Friday, March 11, 2022

A System for Tracking the "Internals" in Your Fiction or Memoir

In my post a month ago, I ranted a bit about IM, or internal monologue, a technique that so many writers use to reveal the internal landscape of a character in fiction or memoir. IM is literally a monologue--a thought process, like dialogue except not spoken aloud. (If you missed that post, go to

There are other ways to reveal internals in your story, though--not just IM. But we may not be aware, as writers, that they are already present. When I learned from one of my past students about a nifty tracking systems for internals, I wanted to try it out and share it here.

Interiority or "internals" is a fancy way to describe the reader's view into your characters' inner lives. Some genres require a lot of this (memoir), some much less (thrillers). Internals are what makes a character real to the reader. Skilled writers reveal interiority in several ways. It's important to know what your genre requires and how to plant and build the interior lives, without having them slow the momentum of the story.

One of my past students worked for several years her memoir about the mystery illness she experienced as a child and how it changed her life--and her family's. She presented the story factually at first, as she remembered from endless doctors' visits and tests and challenges at home. One of her big questions when we worked together was how to show other people who are very close to her--her parents, for instance. Since proximity and familiarity can blind us to what the reader needs to see, my first suggestion was to get solid feedback, from peers (her writer's group) and instructors. What was she assuming about interiority, and was it correct? Did her mother's anguish really come across in that scene?

Because she couldn't use internal monologue when showing the interiority of another character, she had to use other markers. There are many. When writing about oneself, or in the voice of the main character (narrator), interiority markers can be body sensations and the result of them as they are externalized. For example: "I felt the sting of tears but swallowed hard and made my voice as casual as possible." That's interiority via a body sensation (feeling sting of tears) and a gesture (swallowing hard and casual voice).

An observer could note the second (gesture) and guess at the first, which delivers a good result. "I saw her swallow hard; her voice sounded casual when she answered, but I knew she held back tears."

This writer grew more confident at choosing scenes where interiority needed to be present--at a medical exam where new findings shocked her parents, the reader would need to see that anguish in her mother, for example, with the kind of gesture plus assumption above.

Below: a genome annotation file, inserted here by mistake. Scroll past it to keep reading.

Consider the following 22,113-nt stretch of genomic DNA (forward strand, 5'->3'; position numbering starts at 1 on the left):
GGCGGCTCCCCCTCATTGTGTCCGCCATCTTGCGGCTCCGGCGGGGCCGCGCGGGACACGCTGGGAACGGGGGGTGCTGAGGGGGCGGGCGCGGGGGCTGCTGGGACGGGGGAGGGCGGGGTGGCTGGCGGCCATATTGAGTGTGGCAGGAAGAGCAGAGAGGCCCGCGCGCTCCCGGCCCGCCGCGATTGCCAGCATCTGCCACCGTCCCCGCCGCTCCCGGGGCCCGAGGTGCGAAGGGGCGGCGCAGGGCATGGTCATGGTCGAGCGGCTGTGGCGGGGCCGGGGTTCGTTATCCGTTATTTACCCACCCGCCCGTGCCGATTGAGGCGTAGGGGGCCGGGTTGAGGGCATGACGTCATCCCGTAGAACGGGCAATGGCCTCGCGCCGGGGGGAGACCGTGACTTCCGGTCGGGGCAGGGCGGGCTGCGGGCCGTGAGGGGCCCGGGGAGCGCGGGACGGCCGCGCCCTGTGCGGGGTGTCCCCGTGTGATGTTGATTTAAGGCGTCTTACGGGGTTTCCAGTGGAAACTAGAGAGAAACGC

But here's the rub: To add this same type of marker to every scene would drag the pace. How do you plant interiority for major characters where it coincides with peaks of tension and deepens the story most effectively?

I start with setting the manuscript aside for 6 weeks (the amount of time it usually takes to get out of my writer's head and gain distance). Then I read through it aloud. Aloud is the key--that gives me the reader's view. How does it sound? Are there places where the interiority comes forward? Are there places where it needs to be present but drops out?

I take a highlighter and mark the manuscript to note these.

Then, I tried an extremely helpful next step: to chart the type of interiority used. Listing just the page number and the thing that shows the inner life--that's pretty much all it takes. You can also go through assign a highlighting color to different types. The goal is to see any duplications.

Making the chart is tedious. It's an editor's tool that I often use and have found super valuable, though, and it's also a great way to confirm feedback.

What if, as another past student just experienced, you are working with a mentor or paid editor or even writer's group at final revision, and one of them suggests that you make the main character's internal life more explicit? Test it out. Feedback is valuable, in that it gives you more about what a reader might want--which is hard to see yourself. I never discount it but I do test it.

Skillful writing includes interiority (the inner life) versus the outer life in the right balance for the genre. Again, if your story is plot-driven, fast-paced, tense, you will have fewer moments of interiority, so don't try to force them. Look for the natural pauses, when the character is reflecting on what's been learned or experienced. Or look for the places where they are trying to hide something from themselves or others. There's no formula, but these are usually where I've used internals to best advantage.

One more suggestion for those still twisting over this. Read good examples and chart them too--just one chapter, charted, will tell you a lot. I have a bookshelf full of great novels that I routinely take apart (chart and analyze) to answer these kinds of questions.

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